Stay hydrated 

You shouldn’t need us to remind you to stay hydrated on a hot day. But it’s a good thing to bear in mind when considering how to support your employees. It might be so simple as keeping the water coolers filled, and the breakroom stocked. But you can take it a step further by giving employees some relevant perks. Like coupons or loyalty programs for coffee shops, shake shops, or delivery apps. You can also look at some free refillable water bottles to not only help people stay hydrated, but be more environmentally-friendly too.

Take regular breaks 

More breaks might seem counter-intuitive to employee productivity in the summer. But it’s the best way to pace yourself for the long haul. And that doesn’t just apply to people working outside in the hot sun.

More often than not, people in offices spend most of their time sat in front of computers. And, when a heatwave really gets going, their cooling fans struggle to keep up. It’s important to be able to step away from your overheating device every now and then. Breaks give you the chance to stretch your legs, refill your mug, glass, or water bottle, and have some time to think.

Relax the dress-code 

Dress codes vary wildly from one workplace to another. And not every employer can make this accommodation. But, if possible, consider easing back on uniform restrictions. This gives people greater flexibility to dress appropriately for the weather. If you need to maintain employee productivity in the summer, swapping suits for shorts might be worth it.

How Zensai keeps people engaged 

It’s much harder to stay engaged in a heatwave. But having the right tools can help to make up the difference. So, let’s look at how Zensai can help to keep your team on task.

Check-in with employees about their needs 

Everyone has different needs. While some of your employees may handle the heat well, not everyone will. People from colder areas, those with some health conditions can be more vulnerable to the heat. The same can be said for the elderly, and any remote workers lacking a comfortable workspace.

Luckily, this is where an employee check-in can make all the difference. They’re customized for each individual. So it’s easy to identify and follow up on the problems faced by specific people. The first step to crafting personalized support measures is getting informed on where support is needed.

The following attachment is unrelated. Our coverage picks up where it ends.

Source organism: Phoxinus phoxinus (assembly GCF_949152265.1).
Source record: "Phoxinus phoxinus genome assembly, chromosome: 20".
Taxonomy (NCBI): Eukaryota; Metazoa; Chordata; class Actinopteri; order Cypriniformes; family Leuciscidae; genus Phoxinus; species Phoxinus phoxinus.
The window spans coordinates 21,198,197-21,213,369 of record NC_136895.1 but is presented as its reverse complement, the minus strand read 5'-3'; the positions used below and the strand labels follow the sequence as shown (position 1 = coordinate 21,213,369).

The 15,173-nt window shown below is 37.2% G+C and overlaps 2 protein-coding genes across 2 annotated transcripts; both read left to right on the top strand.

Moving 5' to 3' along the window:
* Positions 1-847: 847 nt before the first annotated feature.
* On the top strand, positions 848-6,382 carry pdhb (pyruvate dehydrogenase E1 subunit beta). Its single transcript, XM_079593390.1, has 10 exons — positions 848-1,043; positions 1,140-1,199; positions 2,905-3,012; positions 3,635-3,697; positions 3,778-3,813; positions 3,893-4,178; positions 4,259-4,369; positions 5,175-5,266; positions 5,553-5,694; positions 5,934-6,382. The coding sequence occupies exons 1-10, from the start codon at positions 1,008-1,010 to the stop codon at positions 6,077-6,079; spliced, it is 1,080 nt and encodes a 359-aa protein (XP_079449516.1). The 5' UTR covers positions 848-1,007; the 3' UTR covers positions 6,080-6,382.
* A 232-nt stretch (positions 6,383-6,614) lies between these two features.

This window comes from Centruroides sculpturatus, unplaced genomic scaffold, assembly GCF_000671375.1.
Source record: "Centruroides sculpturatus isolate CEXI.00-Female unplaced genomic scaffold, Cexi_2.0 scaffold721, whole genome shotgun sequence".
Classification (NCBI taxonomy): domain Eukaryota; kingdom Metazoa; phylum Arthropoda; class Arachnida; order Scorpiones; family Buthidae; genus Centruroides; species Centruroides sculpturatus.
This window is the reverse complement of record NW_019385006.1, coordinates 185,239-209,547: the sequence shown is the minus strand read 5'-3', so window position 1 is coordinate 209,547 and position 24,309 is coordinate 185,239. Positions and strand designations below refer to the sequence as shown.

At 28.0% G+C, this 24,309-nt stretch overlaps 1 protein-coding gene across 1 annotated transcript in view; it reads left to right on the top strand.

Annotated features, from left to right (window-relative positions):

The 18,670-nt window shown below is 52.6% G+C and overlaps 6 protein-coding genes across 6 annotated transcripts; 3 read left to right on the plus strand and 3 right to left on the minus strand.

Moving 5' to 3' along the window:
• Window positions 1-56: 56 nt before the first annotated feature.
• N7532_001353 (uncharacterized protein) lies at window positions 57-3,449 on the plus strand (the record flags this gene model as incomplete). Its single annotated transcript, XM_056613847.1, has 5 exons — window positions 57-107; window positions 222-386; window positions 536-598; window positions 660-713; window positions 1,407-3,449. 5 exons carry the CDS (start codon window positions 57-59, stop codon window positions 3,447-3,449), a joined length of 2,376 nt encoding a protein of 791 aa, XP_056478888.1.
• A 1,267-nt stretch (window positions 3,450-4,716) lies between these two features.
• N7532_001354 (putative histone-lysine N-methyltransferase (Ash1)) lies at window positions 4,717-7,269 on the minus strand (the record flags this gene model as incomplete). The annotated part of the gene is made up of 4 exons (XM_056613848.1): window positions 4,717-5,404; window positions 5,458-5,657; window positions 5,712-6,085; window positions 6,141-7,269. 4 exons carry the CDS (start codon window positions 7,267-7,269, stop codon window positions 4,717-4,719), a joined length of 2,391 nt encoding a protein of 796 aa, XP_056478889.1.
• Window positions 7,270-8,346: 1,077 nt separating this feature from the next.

Goal-tracking keeps people focused

Maintaining high employee productivity in the summer is easier said than done. But the first step is helping people to stay focused. Effective goal-tracking is one of the most valuable tools in this regard. At Zensai, we offer your choice of SMART Goals and OKRs.

OKRs connect individual projects (key results) to larger objectives. But, in this case, SMART Goals might be more useful. Since hot weather impacts our cognitive ability, it’s best to keep things simple. And that’s literally the first letter in the SMART acronym!

SMART Goals work by dividing a large project into smaller, more manageable sub-goals. That way, employees trying to beat the heat only have to focus on one thing at a time.

Recognition shows vital appreciation 

Never underestimate the value of recognition for employee productivity in the summer. Unbating hot weather raises the barrier for engagement. But recognition can help you get there.

Recognition shows people that you value their contributions. And, in hot weather, it shows you appreciate what they’re going through to deliver results. Plus, one of the benefits of recognition is that it’s self-perpetuating. Recognizing the efforts of employees can inspire them to recognize others.

Sustaining employee productivity in the summer isn’t always easy. Between the impact of heatwaves and the desire to enjoy sunny weather, staying focused can be a real chore. But, with the right support policies, you can make it much easier for your people to stay engaged on a hot day.